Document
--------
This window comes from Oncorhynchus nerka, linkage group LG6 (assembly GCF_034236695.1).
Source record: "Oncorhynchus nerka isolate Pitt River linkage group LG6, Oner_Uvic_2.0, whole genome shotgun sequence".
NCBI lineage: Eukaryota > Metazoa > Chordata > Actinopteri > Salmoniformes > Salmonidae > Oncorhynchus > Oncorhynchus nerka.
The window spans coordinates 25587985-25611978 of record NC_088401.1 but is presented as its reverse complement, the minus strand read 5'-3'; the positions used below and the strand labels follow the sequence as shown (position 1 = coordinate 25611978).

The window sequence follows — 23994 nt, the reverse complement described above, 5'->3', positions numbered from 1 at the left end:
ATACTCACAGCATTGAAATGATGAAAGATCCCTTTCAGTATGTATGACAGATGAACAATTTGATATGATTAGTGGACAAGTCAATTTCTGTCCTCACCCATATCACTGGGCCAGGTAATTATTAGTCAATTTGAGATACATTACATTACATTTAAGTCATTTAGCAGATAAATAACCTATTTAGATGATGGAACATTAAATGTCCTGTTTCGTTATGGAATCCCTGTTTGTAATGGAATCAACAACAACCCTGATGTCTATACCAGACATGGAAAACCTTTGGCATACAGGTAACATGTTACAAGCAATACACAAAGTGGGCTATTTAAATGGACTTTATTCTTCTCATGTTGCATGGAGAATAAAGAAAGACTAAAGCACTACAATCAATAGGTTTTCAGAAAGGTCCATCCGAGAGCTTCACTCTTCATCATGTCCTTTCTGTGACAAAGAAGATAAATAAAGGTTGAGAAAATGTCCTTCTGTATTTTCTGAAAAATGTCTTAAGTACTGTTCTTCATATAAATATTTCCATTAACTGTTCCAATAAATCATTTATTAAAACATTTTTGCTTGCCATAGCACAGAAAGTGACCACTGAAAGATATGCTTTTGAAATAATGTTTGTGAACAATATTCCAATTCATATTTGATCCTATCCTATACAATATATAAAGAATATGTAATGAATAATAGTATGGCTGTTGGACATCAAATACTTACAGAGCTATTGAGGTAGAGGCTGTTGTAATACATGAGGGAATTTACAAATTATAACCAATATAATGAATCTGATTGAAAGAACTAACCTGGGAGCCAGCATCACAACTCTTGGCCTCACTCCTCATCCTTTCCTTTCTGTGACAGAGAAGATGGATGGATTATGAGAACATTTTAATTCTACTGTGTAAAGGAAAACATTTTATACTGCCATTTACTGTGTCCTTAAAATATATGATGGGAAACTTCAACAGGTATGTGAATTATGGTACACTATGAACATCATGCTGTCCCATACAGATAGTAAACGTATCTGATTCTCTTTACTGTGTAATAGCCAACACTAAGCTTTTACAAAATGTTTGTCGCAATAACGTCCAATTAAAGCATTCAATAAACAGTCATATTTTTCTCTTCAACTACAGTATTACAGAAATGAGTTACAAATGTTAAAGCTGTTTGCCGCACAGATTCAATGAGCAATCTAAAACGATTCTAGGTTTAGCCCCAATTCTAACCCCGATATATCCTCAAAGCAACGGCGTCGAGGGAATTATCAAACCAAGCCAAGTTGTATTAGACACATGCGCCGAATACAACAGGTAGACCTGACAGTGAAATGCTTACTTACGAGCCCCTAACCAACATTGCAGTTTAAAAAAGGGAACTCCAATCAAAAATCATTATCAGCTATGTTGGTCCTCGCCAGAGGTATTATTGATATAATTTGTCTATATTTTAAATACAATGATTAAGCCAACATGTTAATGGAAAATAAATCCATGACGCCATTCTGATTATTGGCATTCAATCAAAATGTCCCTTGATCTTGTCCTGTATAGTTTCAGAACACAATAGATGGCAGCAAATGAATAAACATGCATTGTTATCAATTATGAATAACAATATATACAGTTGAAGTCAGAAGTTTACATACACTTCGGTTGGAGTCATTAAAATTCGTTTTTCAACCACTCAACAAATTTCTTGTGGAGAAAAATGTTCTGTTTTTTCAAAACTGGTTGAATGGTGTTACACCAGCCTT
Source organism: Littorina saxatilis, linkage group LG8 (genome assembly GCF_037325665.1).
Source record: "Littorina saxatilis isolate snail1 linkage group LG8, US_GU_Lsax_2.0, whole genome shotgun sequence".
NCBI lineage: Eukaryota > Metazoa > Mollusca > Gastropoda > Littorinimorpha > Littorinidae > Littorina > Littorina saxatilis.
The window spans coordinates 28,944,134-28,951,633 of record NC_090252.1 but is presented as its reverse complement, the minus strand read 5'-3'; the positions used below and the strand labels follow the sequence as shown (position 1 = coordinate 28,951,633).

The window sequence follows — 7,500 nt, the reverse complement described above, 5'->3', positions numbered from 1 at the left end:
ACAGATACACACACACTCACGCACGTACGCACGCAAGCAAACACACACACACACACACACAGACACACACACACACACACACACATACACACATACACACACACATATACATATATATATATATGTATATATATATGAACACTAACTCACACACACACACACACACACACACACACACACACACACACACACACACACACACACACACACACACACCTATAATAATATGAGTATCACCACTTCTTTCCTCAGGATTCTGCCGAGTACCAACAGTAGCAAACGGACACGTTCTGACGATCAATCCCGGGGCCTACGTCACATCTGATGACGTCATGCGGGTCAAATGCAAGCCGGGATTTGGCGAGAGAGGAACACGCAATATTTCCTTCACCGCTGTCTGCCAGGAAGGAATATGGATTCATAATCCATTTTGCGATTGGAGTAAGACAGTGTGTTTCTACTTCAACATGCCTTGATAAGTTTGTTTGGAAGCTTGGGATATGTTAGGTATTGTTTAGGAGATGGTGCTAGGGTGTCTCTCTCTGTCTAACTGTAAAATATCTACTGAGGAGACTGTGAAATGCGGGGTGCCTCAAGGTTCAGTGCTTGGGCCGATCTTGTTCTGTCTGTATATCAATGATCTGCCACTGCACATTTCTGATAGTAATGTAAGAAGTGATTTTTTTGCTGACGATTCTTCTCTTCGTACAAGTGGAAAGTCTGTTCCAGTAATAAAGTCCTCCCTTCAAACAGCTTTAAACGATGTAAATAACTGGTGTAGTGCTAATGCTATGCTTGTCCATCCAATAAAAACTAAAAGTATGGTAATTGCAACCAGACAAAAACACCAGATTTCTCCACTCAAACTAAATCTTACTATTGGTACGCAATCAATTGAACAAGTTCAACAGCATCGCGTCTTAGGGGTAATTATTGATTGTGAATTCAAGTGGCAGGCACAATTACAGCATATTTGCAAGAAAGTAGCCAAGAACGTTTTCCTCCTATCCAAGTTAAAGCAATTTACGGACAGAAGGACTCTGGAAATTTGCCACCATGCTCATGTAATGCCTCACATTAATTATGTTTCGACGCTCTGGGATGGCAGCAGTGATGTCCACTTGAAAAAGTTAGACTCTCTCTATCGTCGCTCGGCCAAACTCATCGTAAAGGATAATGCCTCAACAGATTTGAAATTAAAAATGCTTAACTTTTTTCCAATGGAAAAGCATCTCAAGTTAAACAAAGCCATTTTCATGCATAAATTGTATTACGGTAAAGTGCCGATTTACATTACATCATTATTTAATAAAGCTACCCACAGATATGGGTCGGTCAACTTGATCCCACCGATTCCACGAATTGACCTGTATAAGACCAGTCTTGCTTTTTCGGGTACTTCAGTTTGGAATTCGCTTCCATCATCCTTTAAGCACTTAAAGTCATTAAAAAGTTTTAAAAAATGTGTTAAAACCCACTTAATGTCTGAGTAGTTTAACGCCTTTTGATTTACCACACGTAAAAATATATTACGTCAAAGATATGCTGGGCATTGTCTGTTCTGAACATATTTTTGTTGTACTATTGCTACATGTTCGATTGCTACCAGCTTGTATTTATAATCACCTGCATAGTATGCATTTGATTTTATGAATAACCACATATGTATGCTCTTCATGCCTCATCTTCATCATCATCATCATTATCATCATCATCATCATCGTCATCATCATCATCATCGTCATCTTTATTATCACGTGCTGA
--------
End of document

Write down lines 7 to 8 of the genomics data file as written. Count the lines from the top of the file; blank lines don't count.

Source organism: Littorina saxatilis, linkage group LG8 (genome assembly GCF_037325665.1).
Source record: "Littorina saxatilis isolate snail1 linkage group LG8, US_GU_Lsax_2.0, whole genome shotgun sequence".